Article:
Daily Israel Report

Video: Jewish Bride Visits the Temple Mount

Watch a bride visiting the Temple Mount on her wedding day and receiving a blessing from the kohen.
By Arutz Sheva
First Publish: 10/3/2013, 3:12 AM

On Wednesday, Rabbi Chaim Richman of the Temple Institute and others had the great privilege of meeting a bride (kallah in Hebrew) on her wedding day. It is an ancient custom, from the time of the Holy Temple, for a bride to ascend the Temple Mount for prayer and spiritual preparation before her wedding.

It is the custom for all people who enter the Mount to advance toward their right as they proceed around the Mount. However, it is also the custom, again from the time of the first Holy Temple, that all those who find themselves in unusual personal circumstances make their way around the Mount advancing toward their left.

This includes both individuals in mourning as well as people celebrating personal accomplishments. Included in this latter category are brides (and grooms) on their wedding day.

According to Mishnah Midot 2:2, when one sees an individual or group of people advancing toward their left, they are to approach them, asking, "Why are you advancing toward your left?"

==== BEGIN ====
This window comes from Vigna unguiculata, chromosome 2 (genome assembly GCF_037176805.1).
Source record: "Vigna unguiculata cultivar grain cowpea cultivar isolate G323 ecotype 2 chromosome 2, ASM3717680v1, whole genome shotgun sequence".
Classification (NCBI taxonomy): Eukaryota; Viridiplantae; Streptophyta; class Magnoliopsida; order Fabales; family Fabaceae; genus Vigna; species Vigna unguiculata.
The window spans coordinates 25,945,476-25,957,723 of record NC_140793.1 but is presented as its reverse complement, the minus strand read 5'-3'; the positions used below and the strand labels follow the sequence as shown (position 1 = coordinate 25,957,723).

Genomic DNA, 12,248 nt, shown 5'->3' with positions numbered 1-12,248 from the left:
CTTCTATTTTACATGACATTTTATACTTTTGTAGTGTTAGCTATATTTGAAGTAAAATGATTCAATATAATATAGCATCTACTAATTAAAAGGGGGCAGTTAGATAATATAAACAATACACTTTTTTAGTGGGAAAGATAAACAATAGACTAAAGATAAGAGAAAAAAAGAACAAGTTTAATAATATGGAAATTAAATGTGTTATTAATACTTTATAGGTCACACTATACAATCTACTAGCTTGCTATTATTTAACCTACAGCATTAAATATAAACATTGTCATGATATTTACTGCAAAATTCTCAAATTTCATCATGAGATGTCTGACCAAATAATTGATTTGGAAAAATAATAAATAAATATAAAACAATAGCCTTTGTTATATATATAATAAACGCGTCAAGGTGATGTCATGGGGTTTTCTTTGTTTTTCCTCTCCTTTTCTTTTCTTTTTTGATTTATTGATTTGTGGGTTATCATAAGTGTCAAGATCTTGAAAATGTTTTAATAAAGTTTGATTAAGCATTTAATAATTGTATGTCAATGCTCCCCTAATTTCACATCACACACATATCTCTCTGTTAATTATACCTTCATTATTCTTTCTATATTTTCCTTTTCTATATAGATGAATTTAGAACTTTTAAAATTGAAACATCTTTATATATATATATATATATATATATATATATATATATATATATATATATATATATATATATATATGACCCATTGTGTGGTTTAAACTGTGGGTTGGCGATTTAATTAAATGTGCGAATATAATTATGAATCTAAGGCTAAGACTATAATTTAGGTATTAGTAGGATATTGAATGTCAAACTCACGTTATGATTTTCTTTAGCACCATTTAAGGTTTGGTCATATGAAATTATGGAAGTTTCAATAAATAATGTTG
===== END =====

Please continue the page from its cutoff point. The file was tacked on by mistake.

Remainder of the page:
If the person answers that they are in mourning, the consoling reply is, "May He who dwells in this house comfort you." On the happy occasion of witnessing a bride on the Temple Mount, the reply is, "May He who dwells in this house bless you and your betrothed with love and joy," and naturally, "Mazal tov!"

In this video we see just this, as we first hear the maker of the video inquire of and then bless the bride, and a moment later, Rabbi Richman doing the same.

Following this, a kohen present among the group is asked to describe how the kohanim would bless the people in the Holy Temple. This enabled the kohen (who, along with every Jew on the Temple Mount, is under the constant scrutiny of the police and the Muslim Waqf), to utter the priestly blessing in spite of the unwritten edict enforced by the police forbidding any form of Jewish worship on the Temple Mount.